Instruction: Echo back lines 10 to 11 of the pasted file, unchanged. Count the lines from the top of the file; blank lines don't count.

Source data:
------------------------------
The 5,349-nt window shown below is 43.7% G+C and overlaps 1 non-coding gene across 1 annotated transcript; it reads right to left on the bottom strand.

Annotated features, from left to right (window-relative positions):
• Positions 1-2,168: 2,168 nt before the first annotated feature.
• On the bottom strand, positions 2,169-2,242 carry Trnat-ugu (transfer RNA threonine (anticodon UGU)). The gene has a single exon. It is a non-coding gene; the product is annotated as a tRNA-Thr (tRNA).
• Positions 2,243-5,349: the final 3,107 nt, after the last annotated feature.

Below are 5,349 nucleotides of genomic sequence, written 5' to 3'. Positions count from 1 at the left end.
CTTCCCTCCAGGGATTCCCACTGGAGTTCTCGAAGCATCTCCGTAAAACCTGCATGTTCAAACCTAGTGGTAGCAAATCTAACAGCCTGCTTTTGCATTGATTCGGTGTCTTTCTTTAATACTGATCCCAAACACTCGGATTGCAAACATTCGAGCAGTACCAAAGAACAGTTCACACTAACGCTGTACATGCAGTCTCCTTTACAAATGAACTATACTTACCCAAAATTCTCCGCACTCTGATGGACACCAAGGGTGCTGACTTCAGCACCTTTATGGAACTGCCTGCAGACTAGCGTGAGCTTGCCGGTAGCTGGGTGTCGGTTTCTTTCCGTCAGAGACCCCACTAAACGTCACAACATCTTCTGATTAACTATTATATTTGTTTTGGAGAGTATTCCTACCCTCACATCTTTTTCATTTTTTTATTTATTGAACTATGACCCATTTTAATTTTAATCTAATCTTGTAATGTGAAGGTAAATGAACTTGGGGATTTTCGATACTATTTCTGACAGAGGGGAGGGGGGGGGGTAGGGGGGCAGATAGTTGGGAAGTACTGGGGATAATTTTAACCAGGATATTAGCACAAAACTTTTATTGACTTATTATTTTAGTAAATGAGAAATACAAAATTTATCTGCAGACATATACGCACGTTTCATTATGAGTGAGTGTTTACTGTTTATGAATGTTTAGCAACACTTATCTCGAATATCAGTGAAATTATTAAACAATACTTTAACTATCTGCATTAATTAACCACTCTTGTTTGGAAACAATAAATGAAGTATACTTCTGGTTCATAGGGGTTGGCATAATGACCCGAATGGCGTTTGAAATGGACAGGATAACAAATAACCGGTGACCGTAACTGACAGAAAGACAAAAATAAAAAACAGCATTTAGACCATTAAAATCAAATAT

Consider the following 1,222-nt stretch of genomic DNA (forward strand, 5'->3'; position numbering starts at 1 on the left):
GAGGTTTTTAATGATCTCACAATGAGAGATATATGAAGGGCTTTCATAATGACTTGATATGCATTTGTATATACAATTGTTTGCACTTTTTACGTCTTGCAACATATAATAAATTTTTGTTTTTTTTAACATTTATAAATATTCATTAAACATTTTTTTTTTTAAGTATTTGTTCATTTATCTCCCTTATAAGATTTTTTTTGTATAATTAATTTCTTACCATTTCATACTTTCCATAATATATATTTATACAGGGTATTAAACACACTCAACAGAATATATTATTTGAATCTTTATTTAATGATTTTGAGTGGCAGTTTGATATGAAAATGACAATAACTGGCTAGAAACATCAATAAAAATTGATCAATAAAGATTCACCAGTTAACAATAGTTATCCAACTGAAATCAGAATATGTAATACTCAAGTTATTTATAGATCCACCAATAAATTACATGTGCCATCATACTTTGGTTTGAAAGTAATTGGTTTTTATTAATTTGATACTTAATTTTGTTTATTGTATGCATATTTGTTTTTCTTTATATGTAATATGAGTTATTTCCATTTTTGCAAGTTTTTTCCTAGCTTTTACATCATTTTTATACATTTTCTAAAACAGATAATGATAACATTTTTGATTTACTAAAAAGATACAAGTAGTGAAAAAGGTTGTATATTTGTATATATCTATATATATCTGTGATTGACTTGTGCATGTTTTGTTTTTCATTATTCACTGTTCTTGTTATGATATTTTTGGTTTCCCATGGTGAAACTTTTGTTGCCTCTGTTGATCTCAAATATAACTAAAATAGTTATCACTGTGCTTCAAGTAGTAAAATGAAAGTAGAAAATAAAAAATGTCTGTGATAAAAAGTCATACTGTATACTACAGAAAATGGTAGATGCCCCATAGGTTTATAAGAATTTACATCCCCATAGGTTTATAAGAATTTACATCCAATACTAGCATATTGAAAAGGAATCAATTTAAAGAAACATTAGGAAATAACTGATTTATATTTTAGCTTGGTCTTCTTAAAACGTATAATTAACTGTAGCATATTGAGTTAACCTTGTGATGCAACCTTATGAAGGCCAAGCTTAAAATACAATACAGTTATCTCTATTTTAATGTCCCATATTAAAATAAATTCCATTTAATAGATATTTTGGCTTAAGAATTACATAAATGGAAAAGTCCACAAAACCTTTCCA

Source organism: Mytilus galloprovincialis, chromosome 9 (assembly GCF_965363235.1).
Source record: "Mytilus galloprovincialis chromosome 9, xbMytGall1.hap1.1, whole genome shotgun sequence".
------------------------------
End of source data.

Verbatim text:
Source organism: Mytilus galloprovincialis, chromosome 9 (assembly GCF_965363235.1).
Source record: "Mytilus galloprovincialis chromosome 9, xbMytGall1.hap1.1, whole genome shotgun sequence".